You Wanted to Know: Calcium


Today I want to talk about one of the body’s most important (and one of my favorite) minerals: Calcium.  Calcium is the most abundant mineral in the body, and serves many crucial functions, including building and maintaining strong bones and teeth, making muscles and nerves work, clotting blood and keeping your heart beating regularly. Without calcium, we wouldn’t be able to live. One of our viewers, Jade, asked me about this important mineral on Twitter



You Wanted to Know: Colon Cancer Screening Options

Rare Diseases Are Hard to Overcome

Though none of the screening options to detect colon cancer are particularly fun, they are some of the most important and scientifically proven things you can do to safeguard yourself from this second-leading cause of cancer-related death. There are several different options for colon cancer screening, including colonoscopy, flexible sigmoidoscopy and fecal occult blood tests (FOBTs). One of our viewers asked me on Twitter about the best way to choose between these screening tests.



You Wanted to Know: Muscle Cramps


Whether it’s the excruciating pain of a charley horse or a dull, achy pain in your neck, nearly everyone has had or will experience a muscle cramp at some point. These sudden, involuntary muscle contractions usually only last a few seconds to 15 minutes, but they can be temporarily debilitating. One of our viewers, Alex, is looking for solutions:



You Wanted to Know: Hemorrhoids

White toilet bowl in a bathroom

For a problem that’s so common, hemorrhoids are not often talked about (perhaps because they don’t make for very good dinner conversation). But the fact is that by age 50, nearly half of Americans will deal with one or more symptoms of hemorrhoids, including itching, discomfort and bleeding. Chio asked me about solutions for this uncomfortable problem on Twitter:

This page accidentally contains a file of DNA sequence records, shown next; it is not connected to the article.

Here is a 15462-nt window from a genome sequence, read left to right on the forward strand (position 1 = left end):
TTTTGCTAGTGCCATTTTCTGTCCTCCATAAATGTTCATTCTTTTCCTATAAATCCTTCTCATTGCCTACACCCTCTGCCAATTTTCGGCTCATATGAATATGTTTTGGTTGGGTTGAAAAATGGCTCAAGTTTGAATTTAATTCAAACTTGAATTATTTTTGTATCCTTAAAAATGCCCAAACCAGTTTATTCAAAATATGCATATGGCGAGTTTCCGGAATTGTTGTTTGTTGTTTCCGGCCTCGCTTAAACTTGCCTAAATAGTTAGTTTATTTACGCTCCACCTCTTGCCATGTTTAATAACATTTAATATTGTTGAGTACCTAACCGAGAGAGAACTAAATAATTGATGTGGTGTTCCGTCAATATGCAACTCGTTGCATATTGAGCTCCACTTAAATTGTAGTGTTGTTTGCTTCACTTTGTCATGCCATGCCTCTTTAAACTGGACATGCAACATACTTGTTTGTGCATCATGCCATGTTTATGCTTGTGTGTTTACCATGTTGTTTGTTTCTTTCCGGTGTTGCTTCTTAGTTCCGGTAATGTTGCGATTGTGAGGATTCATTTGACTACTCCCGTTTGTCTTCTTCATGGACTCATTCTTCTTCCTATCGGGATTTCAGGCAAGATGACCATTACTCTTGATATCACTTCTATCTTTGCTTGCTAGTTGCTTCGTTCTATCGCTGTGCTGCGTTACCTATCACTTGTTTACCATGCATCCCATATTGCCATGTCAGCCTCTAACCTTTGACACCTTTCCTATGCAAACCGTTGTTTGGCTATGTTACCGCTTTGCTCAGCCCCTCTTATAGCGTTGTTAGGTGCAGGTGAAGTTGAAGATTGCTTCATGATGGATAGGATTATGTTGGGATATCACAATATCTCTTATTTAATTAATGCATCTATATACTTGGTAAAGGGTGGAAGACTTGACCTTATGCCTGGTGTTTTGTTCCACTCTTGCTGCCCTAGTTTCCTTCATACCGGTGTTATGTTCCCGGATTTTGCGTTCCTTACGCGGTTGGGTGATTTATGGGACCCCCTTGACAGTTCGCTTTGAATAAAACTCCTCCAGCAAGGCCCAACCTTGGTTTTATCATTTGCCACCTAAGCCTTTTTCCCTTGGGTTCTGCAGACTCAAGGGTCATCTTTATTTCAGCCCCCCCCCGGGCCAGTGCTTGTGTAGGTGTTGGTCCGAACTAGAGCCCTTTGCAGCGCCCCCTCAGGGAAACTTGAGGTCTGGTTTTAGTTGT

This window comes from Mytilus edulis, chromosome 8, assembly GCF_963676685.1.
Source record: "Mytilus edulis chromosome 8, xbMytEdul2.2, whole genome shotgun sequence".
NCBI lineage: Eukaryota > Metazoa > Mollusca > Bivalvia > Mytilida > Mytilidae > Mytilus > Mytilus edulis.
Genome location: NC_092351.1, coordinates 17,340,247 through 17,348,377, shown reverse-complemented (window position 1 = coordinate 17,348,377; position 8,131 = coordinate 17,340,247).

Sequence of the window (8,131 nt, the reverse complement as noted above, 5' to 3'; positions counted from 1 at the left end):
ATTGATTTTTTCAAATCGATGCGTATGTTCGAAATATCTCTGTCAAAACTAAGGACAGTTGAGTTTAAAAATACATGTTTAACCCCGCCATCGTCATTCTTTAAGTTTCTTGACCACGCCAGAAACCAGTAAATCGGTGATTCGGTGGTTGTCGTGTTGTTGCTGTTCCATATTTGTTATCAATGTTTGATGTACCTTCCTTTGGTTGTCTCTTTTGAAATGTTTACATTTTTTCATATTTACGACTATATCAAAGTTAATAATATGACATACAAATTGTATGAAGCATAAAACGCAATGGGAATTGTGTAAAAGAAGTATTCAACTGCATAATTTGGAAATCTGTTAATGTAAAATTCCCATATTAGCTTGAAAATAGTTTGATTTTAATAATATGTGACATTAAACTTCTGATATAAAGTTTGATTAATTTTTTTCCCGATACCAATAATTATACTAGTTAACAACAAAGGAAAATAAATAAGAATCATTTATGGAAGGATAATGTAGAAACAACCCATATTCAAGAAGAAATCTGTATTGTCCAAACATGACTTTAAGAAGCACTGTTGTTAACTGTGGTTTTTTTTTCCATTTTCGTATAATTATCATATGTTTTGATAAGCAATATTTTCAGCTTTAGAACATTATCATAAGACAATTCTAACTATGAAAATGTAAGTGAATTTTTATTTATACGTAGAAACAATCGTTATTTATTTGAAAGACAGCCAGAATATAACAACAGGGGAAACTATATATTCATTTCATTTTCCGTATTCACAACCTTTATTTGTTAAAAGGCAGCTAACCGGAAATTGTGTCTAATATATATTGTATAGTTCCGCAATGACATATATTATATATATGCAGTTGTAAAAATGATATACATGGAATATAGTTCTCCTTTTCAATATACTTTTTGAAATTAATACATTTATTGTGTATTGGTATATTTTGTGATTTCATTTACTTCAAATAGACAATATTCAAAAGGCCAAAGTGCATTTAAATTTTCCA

You Wanted to Know: Fibromyalgia


Widespread aches and pains and severe fatigue are the hallmarks of fibromyalgia, a painful disease that affects nearly 2% of people. Fibromyalgia is a frustrating diagnosis for the many people who suffer from it, particularly because its causes are unknown and it often does not yield obvious signs on either physical exam or imaging tests. One of our viewers asked me to talk more about this debilitating condition:



You Wanted to Know: Atherosclerosis


Atherosclerosis is one of my greatest enemies as a heart surgeon. Over the course of a lifetime, atherosclerosis, or hardening and clogging of the arteries, affects nearly all Americans to some degree. Though it can start as early as childhood, it doesn’t usually cause serious problems until later in life, when it can result in heart disease, peripheral arterial disease, strokes and other potentially fatal conditions.

So what gets this deadly process going? That’s what one of our viewers asked me on Twitter:








You Wanted to Know: Kidney Stones

White toilet bowl in a bathroom

There are few medical problems more painful than a kidney stone – in fact, some have likened it to the pain of childbirth. While kidney stones usually don’t cause lasting damage, I guarantee you don’t want to get one. One of our viewers, Steven, asked me what he can do to minimize his chances of getting a kidney stone.



You Wanted to Know: PPIs


Proton pump inhibitors (PPIs), acid-reducers often used to treat heartburn and indigestion, are among the most commonly taken medications in the U.S. Thousands of Americans take over-the-counter PPIs like omeprazole (Prilosec), lansoprazole (Prevacid) and esomeprazole (Nexium) now and then to ease abdominal discomfort, usually with few side effects. But for many with severe symptoms, GERD or other stomach conditions like ulcers, taking a PPI can become a daily necessity that can continue for years. One of our viewers asked us about the potential long-term consequences of taking PPIs:  



You Wanted to Know: Chocolate


For chocolate lovers, few holidays rank as high as Valentine’s Day. Fortunately for fanatics, chocolate is not only a delicious treat – it can also be a healthy one. But if you duck into the candy aisle without knowing exactly what to look for, you might find that you’re doing yourself (or your loved ones) a disservice. One of our viewers, Umita, asked us whether chocolate really can be good for you: